Altogether it was quite exciting. I felt that an entirely new level of flexibility and possibility had been achieved, in the matter of accommodating the MOET approval process and allowing innovations from someone from outside. I have also NEVER had a Dean be as genuinely interested in the design of a course I was teaching! Mostly, as long as I took care of everthing, they were happy to know nothing about what was going on.

Friday night we had dinner with Kim Scipes at one of the street food places across from TDT, then came home and crashed. Saturday (yesterday) we sat with our computers all morning, trying to get our classes under control, and then took the bus to the Lotte Mart to spend some of our 9M dong wages! I bought a pair of comfortable leather sandals with thick padded soles, for about $48, much like the ones I bought last time which I  now wear daily, but which cost 900,000 dong or $39. Followed by dinner at the Beef Noodle place that is always a fallback favorite and a short walk around some of the streets surrounding. Almost every street front seems to be a coffee shop now, with lots of greenery under the awnings.

Changes, the appearance of new wealth

Which leads me to the issue of money and wealth. In the nearly 2 years since we were here, there seems to have been quite a bit of money flowing around, at least in this district. The physical plant at TDT is maybe 20% larger, with two new buildings including the library which specifically is like something from a Hollywood movie. There are other signs: more cars, compared to scooters. Only a few silver bikes, ridden by old women carrying loads of various kinds of goods. Seemingly less traffic overall, and less pollution (maybe we just were out at the wrong time.) The Lotte Mart is significantly up-scaled! The upper floor of the market has been re-habbed into a high-end coffee pavilion with wooden floors. The lower level is fully built out into a deli where people are sitting and eating. The fish market is where the fruit market was. And all the little shop spaces are full — no empty ones. While it’s true that some of the checkout clerks still look as if they didn’t get enough good food while growing up, the general appearance of people is healthy and well-fed. Fewer women wearing “women’s clothes” are on the street –there were so few that I started noticing it. Also, the sidewalks seem to have been cleared. I read something that said there’s a campaign to get small vendors off the sidewalks, with a controversy thereabout, but it sure is different to be able to walk along the sidewalk instead of having to go into the street and dodge traffic.

Then Monday we got another perspective on the sidewalk-clearing issue from a friend who lives here and speaks Vietnamese. He says that the way it works is that someone makes a phone call and says they’re on their way, so everyone throws all the tables and chairs back into the restaurant and people help the vendors try to clear things away, but if it’s not all clear when they come, “they” being police, things just get swept away.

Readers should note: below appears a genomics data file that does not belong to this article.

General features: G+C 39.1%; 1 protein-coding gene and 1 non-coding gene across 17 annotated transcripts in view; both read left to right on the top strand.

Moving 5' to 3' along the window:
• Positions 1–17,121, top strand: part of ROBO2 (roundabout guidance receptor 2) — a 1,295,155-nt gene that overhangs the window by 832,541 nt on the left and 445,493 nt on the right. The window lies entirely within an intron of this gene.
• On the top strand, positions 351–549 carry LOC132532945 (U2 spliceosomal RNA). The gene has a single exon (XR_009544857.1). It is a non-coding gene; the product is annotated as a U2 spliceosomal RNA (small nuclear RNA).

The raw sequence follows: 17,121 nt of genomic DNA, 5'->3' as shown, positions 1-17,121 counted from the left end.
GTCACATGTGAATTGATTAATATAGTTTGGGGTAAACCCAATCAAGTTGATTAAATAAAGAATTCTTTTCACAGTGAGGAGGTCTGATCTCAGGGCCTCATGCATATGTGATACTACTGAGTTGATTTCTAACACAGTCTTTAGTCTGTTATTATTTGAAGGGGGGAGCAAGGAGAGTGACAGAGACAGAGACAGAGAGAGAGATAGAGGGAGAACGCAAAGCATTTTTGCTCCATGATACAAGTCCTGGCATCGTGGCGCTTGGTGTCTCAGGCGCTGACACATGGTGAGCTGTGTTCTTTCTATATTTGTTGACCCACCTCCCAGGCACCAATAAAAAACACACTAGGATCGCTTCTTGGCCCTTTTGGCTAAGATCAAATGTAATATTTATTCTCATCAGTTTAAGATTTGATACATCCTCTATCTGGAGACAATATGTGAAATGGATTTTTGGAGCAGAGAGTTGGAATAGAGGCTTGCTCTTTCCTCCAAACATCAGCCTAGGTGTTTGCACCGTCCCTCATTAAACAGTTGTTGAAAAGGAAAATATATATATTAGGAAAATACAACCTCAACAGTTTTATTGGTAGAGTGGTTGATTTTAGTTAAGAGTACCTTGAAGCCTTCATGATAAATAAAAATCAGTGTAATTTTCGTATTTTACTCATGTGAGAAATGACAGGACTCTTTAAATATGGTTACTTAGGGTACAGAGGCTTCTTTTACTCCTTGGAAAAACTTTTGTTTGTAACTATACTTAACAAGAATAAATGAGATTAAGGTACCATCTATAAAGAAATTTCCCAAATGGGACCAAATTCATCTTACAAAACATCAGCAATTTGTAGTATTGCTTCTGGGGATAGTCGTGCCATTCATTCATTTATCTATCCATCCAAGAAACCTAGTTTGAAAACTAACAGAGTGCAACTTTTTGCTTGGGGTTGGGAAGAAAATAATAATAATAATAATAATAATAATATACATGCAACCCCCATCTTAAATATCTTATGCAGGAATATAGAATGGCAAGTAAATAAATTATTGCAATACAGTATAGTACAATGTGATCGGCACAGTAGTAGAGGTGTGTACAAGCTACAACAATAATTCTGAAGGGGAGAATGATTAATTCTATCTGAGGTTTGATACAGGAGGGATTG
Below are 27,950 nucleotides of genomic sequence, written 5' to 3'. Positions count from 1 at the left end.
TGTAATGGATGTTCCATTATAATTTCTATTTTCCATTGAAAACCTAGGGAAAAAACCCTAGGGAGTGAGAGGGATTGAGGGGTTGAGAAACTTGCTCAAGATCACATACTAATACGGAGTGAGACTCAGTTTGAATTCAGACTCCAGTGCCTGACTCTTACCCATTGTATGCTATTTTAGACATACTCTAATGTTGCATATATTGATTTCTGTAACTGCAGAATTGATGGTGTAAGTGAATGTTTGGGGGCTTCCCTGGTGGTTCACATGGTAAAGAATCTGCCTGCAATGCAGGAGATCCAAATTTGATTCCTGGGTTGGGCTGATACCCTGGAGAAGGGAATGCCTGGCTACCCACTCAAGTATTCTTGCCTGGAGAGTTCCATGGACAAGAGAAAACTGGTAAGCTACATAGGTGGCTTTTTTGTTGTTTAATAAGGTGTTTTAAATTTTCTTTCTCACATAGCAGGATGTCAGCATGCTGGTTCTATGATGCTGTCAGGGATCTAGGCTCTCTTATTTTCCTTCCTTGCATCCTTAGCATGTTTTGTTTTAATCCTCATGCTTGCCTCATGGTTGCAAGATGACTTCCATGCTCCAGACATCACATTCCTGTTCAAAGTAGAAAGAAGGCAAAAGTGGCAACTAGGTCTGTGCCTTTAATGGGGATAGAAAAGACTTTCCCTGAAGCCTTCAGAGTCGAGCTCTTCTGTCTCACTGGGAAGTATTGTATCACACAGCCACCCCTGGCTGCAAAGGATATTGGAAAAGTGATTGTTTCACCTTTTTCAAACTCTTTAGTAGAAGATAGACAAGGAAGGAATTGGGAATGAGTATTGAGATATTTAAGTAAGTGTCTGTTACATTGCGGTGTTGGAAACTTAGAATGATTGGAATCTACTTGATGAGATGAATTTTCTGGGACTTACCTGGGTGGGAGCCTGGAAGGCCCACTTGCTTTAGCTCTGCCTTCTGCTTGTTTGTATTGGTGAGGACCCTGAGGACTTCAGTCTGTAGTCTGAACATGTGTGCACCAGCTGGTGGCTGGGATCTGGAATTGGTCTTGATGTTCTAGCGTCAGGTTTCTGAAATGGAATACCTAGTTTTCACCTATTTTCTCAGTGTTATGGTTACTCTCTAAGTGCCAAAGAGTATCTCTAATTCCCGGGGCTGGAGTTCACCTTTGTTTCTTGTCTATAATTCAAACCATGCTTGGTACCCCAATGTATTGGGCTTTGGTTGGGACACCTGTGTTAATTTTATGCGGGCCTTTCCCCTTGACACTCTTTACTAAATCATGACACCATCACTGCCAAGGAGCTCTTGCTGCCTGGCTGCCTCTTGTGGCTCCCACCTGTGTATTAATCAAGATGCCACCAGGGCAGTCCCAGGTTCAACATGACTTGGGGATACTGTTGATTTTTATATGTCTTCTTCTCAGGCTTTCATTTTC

We had dinner last night at 24/24 Pho down the street. Nghia took us to this two years ago. Taxi drivers eat there, and sure enough, there were taxis pulled up on the sidewalk. Two years ago it had concrete floors, a few tables, and a metal cart out near the sidewalk where the pho was cooking. A bowl of pho was 25 dong. Last night we saw a place with white ceramic tile floors, walls that went from floor to ceiling and were clean, maybe freshly painted, there were at least 2 new long shiny aluminum tables with plenty of chairs plus two long wooden tables, real furniture, with chairs. The cooking table had been moved back into the shop and sat on one of the nicely-made wooden tables. The young man who brought us the pho, which was excellent, looked well-fed. A child about 4 years old came hopping down the spiral metal staircase from what must be a living space above. And the pho was now 35 dong.


Notice the huge pots on the stove. That’s how you make pho. It cooks forever.

So maybe the economic growth rate is spilling some money into the denizens of District 7. How far this goes we can’t see, and I can only guess what is going on in the mountains and outer provinces. The big worry, of course, is inequality. In the US I am so used to seeing everything get worse as inequality increases. You just know that streets won’t get re-paved, libraries will have to rely on private funding, parks will charge fees, no one is repairing the bathrooms in public schools. To see things actually looking better makes me blink. But what else is going on? Is it possible to manage inequality?

Christian Appy’s Book, American Reckoning